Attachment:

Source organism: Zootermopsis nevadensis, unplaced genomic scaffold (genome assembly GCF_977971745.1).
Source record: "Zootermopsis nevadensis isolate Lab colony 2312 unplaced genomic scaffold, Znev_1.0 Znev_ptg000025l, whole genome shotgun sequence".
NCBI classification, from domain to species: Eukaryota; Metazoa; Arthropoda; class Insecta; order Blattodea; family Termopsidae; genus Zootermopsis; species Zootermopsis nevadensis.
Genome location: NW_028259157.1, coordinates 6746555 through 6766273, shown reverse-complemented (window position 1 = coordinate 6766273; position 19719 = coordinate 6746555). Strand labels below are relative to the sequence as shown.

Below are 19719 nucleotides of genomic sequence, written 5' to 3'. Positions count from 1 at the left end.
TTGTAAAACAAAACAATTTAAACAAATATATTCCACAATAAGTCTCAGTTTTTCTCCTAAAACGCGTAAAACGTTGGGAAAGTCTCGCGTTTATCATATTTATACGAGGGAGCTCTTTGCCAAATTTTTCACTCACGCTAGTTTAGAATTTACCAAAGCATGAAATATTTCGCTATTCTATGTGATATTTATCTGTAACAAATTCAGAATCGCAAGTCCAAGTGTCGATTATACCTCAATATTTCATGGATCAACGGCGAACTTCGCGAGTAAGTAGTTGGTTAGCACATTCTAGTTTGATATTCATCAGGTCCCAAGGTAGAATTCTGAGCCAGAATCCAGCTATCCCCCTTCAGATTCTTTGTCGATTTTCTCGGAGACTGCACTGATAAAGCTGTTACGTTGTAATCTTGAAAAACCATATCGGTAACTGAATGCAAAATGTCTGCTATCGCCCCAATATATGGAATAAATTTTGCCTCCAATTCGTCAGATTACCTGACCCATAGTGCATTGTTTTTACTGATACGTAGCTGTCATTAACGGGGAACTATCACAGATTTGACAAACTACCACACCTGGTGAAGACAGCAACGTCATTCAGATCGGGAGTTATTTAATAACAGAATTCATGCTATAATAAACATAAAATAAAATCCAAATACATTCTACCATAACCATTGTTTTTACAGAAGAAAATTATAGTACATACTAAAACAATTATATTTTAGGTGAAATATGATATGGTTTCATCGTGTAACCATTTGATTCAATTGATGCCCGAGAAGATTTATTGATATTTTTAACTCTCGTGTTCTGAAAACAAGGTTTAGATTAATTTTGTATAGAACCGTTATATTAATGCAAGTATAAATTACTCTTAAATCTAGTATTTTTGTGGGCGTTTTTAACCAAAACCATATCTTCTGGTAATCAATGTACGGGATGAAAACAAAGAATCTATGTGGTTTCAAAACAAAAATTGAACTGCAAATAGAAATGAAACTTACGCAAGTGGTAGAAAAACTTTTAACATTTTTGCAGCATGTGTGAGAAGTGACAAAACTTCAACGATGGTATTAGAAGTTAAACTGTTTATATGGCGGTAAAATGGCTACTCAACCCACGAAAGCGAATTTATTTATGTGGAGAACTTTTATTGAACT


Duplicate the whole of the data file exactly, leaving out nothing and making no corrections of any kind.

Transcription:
Source organism: Zootermopsis nevadensis, unplaced genomic scaffold (genome assembly GCF_977971745.1).
Source record: "Zootermopsis nevadensis isolate Lab colony 2312 unplaced genomic scaffold, Znev_1.0 Znev_ptg000025l, whole genome shotgun sequence".
NCBI classification, from domain to species: Eukaryota; Metazoa; Arthropoda; class Insecta; order Blattodea; family Termopsidae; genus Zootermopsis; species Zootermopsis nevadensis.
Genome location: NW_028259157.1, coordinates 6746555 through 6766273, shown reverse-complemented (window position 1 = coordinate 6766273; position 19719 = coordinate 6746555). Strand labels below are relative to the sequence as shown.

Below are 19719 nucleotides of genomic sequence, written 5' to 3'. Positions count from 1 at the left end.
TTGTAAAACAAAACAATTTAAACAAATATATTCCACAATAAGTCTCAGTTTTTCTCCTAAAACGCGTAAAACGTTGGGAAAGTCTCGCGTTTATCATATTTATACGAGGGAGCTCTTTGCCAAATTTTTCACTCACGCTAGTTTAGAATTTACCAAAGCATGAAATATTTCGCTATTCTATGTGATATTTATCTGTAACAAATTCAGAATCGCAAGTCCAAGTGTCGATTATACCTCAATATTTCATGGATCAACGGCGAACTTCGCGAGTAAGTAGTTGGTTAGCACATTCTAGTTTGATATTCATCAGGTCCCAAGGTAGAATTCTGAGCCAGAATCCAGCTATCCCCCTTCAGATTCTTTGTCGATTTTCTCGGAGACTGCACTGATAAAGCTGTTACGTTGTAATCTTGAAAAACCATATCGGTAACTGAATGCAAAATGTCTGCTATCGCCCCAATATATGGAATAAATTTTGCCTCCAATTCGTCAGATTACCTGACCCATAGTGCATTGTTTTTACTGATACGTAGCTGTCATTAACGGGGAACTATCACAGATTTGACAAACTACCACACCTGGTGAAGACAGCAACGTCATTCAGATCGGGAGTTATTTAATAACAGAATTCATGCTATAATAAACATAAAATAAAATCCAAATACATTCTACCATAACCATTGTTTTTACAGAAGAAAATTATAGTACATACTAAAACAATTATATTTTAGGTGAAATATGATATGGTTTCATCGTGTAACCATTTGATTCAATTGATGCCCGAGAAGATTTATTGATATTTTTAACTCTCGTGTTCTGAAAACAAGGTTTAGATTAATTTTGTATAGAACCGTTATATTAATGCAAGTATAAATTACTCTTAAATCTAGTATTTTTGTGGGCGTTTTTAACCAAAACCATATCTTCTGGTAATCAATGTACGGGATGAAAACAAAGAATCTATGTGGTTTCAAAACAAAAATTGAACTGCAAATAGAAATGAAACTTACGCAAGTGGTAGAAAAACTTTTAACATTTTTGCAGCATGTGTGAGAAGTGACAAAACTTCAACGATGGTATTAGAAGTTAAACTGTTTATATGGCGGTAAAATGGCTACTCAACCCACGAAAGCGAATTTATTTATGTGGAGAACTTTTATTGAACT